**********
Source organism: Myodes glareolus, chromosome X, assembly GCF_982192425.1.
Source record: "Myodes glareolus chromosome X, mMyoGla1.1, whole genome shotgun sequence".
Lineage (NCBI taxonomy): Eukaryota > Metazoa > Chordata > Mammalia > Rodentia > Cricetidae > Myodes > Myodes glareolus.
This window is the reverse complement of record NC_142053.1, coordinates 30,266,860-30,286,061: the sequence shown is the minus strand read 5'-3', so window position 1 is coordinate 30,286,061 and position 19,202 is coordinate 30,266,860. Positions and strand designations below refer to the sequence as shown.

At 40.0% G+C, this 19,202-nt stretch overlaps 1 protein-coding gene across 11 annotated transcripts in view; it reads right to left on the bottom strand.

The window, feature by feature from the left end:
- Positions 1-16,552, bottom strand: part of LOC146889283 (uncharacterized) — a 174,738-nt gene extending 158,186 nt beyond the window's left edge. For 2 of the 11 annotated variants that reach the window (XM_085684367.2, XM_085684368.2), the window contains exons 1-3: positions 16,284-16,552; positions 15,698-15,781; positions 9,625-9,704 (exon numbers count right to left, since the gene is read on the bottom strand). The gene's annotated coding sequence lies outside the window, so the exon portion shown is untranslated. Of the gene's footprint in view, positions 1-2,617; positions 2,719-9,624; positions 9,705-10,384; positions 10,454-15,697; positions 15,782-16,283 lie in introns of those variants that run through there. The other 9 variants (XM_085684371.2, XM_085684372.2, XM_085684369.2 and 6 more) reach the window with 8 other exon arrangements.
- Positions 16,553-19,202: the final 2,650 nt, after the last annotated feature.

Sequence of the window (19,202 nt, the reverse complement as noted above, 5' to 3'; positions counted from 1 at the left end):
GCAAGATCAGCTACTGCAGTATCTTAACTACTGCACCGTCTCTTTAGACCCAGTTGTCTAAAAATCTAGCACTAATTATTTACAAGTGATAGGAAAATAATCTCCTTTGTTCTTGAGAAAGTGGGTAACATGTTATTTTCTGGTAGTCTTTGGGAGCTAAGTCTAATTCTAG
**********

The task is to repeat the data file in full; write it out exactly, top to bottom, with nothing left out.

Source organism: Myodes glareolus, chromosome X, assembly GCF_982192425.1.
Source record: "Myodes glareolus chromosome X, mMyoGla1.1, whole genome shotgun sequence".
Lineage (NCBI taxonomy): Eukaryota > Metazoa > Chordata > Mammalia > Rodentia > Cricetidae > Myodes > Myodes glareolus.
This window is the reverse complement of record NC_142053.1, coordinates 30,266,860-30,286,061: the sequence shown is the minus strand read 5'-3', so window position 1 is coordinate 30,286,061 and position 19,202 is coordinate 30,266,860. Positions and strand designations below refer to the sequence as shown.

At 40.0% G+C, this 19,202-nt stretch overlaps 1 protein-coding gene across 11 annotated transcripts in view; it reads right to left on the bottom strand.

The window, feature by feature from the left end:
- Positions 1-16,552, bottom strand: part of LOC146889283 (uncharacterized) — a 174,738-nt gene extending 158,186 nt beyond the window's left edge. For 2 of the 11 annotated variants that reach the window (XM_085684367.2, XM_085684368.2), the window contains exons 1-3: positions 16,284-16,552; positions 15,698-15,781; positions 9,625-9,704 (exon numbers count right to left, since the gene is read on the bottom strand). The gene's annotated coding sequence lies outside the window, so the exon portion shown is untranslated. Of the gene's footprint in view, positions 1-2,617; positions 2,719-9,624; positions 9,705-10,384; positions 10,454-15,697; positions 15,782-16,283 lie in introns of those variants that run through there. The other 9 variants (XM_085684371.2, XM_085684372.2, XM_085684369.2 and 6 more) reach the window with 8 other exon arrangements.
- Positions 16,553-19,202: the final 2,650 nt, after the last annotated feature.

Sequence of the window (19,202 nt, the reverse complement as noted above, 5' to 3'; positions counted from 1 at the left end):
GCAAGATCAGCTACTGCAGTATCTTAACTACTGCACCGTCTCTTTAGACCCAGTTGTCTAAAAATCTAGCACTAATTATTTACAAGTGATAGGAAAATAATCTCCTTTGTTCTTGAGAAAGTGGGTAACATGTTATTTTCTGGTAGTCTTTGGGAGCTAAGTCTAATTCTAG